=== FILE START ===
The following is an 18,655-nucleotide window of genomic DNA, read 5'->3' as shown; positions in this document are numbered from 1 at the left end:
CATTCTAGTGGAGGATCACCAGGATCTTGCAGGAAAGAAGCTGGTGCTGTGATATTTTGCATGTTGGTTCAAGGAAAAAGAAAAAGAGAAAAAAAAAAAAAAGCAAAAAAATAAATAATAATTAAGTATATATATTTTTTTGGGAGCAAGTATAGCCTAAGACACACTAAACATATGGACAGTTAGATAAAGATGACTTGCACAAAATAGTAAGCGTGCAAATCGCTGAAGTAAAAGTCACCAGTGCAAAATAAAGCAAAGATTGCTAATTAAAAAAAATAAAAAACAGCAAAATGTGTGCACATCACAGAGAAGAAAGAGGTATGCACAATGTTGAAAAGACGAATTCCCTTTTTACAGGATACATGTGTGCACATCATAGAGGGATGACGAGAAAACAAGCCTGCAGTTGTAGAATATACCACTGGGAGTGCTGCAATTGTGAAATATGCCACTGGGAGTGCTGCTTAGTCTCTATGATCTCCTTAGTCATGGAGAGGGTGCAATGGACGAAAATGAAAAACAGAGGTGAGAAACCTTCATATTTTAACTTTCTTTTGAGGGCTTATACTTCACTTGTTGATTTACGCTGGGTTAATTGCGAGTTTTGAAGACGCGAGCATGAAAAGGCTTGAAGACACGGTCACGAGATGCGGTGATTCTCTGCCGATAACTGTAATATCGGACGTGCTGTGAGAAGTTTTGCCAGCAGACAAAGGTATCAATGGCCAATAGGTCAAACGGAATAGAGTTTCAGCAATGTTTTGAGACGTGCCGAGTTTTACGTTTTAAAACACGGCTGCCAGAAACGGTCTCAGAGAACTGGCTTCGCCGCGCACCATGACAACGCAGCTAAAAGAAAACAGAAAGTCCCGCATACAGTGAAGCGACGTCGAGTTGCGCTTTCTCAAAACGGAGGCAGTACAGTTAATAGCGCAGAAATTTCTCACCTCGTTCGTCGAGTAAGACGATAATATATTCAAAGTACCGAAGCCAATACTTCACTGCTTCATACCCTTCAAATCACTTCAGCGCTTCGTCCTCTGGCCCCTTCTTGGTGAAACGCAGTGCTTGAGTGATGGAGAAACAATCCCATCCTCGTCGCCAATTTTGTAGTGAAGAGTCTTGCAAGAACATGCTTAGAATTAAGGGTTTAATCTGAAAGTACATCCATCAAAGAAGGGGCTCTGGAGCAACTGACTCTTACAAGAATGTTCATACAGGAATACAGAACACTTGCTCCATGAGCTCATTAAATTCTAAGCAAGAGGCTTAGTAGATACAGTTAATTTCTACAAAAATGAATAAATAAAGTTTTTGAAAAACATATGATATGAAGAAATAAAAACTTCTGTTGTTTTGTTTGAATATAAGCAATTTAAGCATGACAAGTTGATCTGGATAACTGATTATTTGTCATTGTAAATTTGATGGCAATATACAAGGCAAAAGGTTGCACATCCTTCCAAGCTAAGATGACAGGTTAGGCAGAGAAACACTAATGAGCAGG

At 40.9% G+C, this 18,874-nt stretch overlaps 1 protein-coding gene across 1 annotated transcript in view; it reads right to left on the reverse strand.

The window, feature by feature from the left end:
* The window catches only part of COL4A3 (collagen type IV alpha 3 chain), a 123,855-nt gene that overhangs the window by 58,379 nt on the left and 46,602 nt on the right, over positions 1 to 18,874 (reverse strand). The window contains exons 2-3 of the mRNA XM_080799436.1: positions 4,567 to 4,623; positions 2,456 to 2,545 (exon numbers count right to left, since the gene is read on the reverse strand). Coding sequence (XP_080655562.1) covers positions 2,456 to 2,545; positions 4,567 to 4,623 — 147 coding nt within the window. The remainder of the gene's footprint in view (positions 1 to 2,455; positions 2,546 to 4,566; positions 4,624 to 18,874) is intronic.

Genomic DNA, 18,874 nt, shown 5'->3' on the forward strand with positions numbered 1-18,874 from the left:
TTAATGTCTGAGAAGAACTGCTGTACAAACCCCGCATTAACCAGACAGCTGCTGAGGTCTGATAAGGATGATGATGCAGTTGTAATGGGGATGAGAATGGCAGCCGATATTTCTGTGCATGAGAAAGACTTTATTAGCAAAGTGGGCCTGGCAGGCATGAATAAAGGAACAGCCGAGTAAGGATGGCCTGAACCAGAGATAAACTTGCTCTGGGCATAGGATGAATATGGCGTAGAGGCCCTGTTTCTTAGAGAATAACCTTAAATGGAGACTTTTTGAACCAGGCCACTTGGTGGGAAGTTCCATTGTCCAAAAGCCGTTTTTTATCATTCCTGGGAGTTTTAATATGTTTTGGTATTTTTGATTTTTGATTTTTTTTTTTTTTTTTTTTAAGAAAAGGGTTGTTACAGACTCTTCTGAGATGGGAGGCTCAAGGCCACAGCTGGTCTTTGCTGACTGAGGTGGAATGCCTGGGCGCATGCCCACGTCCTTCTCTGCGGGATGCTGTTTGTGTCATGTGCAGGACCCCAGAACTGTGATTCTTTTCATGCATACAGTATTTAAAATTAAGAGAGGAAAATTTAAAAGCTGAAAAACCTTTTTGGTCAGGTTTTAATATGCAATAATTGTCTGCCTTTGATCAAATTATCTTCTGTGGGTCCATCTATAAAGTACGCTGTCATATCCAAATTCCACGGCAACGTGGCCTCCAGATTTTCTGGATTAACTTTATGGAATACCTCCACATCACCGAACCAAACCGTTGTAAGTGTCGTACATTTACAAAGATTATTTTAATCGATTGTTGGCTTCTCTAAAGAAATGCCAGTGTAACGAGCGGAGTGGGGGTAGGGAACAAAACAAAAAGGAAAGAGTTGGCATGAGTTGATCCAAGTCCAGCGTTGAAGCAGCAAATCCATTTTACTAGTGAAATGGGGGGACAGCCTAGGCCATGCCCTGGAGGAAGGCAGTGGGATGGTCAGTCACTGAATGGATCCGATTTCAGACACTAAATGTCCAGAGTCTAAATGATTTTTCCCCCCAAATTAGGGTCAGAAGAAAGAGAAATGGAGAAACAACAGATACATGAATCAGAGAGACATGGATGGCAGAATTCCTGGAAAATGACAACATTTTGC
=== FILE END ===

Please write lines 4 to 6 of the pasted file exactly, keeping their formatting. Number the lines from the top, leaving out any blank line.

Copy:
The window, feature by feature from the left end:
* The window catches only part of COL4A3 (collagen type IV alpha 3 chain), a 123,855-nt gene that overhangs the window by 58,379 nt on the left and 46,602 nt on the right, over positions 1 to 18,874 (reverse strand). The window contains exons 2-3 of the mRNA XM_080799436.1: positions 4,567 to 4,623; positions 2,456 to 2,545 (exon numbers count right to left, since the gene is read on the reverse strand). Coding sequence (XP_080655562.1) covers positions 2,456 to 2,545; positions 4,567 to 4,623 — 147 coding nt within the window. The remainder of the gene's footprint in view (positions 1 to 2,455; positions 2,546 to 4,566; positions 4,624 to 18,874) is intronic.

Genomic DNA, 18,874 nt, shown 5'->3' on the forward strand with positions numbered 1-18,874 from the left: